The Hot Housing Market… In the Metaverse
Real estate builders and investors are increasingly turning to the metaverse, the catch-all phrase for the growing conglomerate of immersive digital worlds where avatars work, play, and purchase goods. Much like in the real world, supply and demand play a role in the fixed-scale pricing for virtual parcels, which are bought and sold in cryptocurrency and powered by the blockchain. While the implosion of FTX and projections of a cryptocurrency winter have impacted some aspects of the cryptocurrency world, the metaverse real estate market is expected to grow by $5.37 billion by 2026. Despite the metaverse’s emergence in 2003, virtual real estate didn’t truly take off until late 2021, when Mark Zuckerberg announced that Facebook would now be called META. As virtual real estate increases in value, the number of metaverse homes being constructed on parcels of land is also increasing. The new digital frontier offers a place to gather and show off in the increasingly online world.
In March, Gabe Sierra, a contractor whose family has been in the construction business for more than 30 years, will take offers for his latest creation: an 11,000-square-foot mansion with seven bedrooms and a pool in Pinecrest, Miami.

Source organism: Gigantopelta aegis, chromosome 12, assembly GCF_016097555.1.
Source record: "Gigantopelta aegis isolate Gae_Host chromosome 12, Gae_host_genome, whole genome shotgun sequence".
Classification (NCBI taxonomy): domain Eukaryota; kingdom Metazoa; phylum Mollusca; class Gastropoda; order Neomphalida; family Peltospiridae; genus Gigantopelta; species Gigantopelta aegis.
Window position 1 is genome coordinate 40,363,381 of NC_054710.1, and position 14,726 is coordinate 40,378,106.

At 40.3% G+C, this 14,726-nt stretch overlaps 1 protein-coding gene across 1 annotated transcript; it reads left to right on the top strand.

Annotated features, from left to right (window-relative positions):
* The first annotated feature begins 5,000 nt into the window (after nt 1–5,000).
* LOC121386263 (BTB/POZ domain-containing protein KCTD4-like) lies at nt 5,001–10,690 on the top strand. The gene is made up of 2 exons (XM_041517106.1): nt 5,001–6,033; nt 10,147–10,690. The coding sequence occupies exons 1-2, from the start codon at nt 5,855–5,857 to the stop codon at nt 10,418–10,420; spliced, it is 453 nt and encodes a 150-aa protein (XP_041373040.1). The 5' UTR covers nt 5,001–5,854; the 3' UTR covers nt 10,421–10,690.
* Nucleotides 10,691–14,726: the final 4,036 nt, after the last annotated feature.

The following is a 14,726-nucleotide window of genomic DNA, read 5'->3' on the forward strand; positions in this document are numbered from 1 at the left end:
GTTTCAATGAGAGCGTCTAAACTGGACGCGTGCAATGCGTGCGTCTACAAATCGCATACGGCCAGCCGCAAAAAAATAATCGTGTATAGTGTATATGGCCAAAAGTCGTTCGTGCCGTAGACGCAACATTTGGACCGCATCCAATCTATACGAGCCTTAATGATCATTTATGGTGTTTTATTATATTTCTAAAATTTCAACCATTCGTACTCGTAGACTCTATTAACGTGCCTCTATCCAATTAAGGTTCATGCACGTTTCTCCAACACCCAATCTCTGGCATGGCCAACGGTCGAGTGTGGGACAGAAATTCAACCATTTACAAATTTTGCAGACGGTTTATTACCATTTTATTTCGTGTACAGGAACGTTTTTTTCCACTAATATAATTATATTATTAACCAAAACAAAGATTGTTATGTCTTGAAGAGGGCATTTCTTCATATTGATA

To sweeten the deal, he’s throwing in the exact same house and a King Kong-size, bright green gorilla that scales downtown skyscrapers and stalks the streets of South Florida.
The twin home is in the metaverse — a catchall phrase for the growing conglomerate of immersive digital worlds where avatars work, play and purchase goods. Pixelated parcels of land are being bought, sold and built upon in a market now worth $1.4 billion, making the metaverse a new frontier for real estate builders and investors.
Mr. Sierra, an avid gamer who uses a purple gorilla as one of his own avatars, paid $10,000 for a digital parcel in an online world called the Sandbox, and then partnered with Voxel Architects, an architecture firm specializing in virtual 3-D properties, to build the digital home to pair with the real thing. It all hits the auction block in March, and he’s hoping for a sale price of around $10 million.
“It’s a project that blends the line between physical and digital to the furthest extent that I could on a residential home,” Mr. Sierra said of the house, called Meta Residence One. “It pairs a real-world build and expands on it in the digital space. As these technologies get more immersive, it’s going to make a lot more sense.”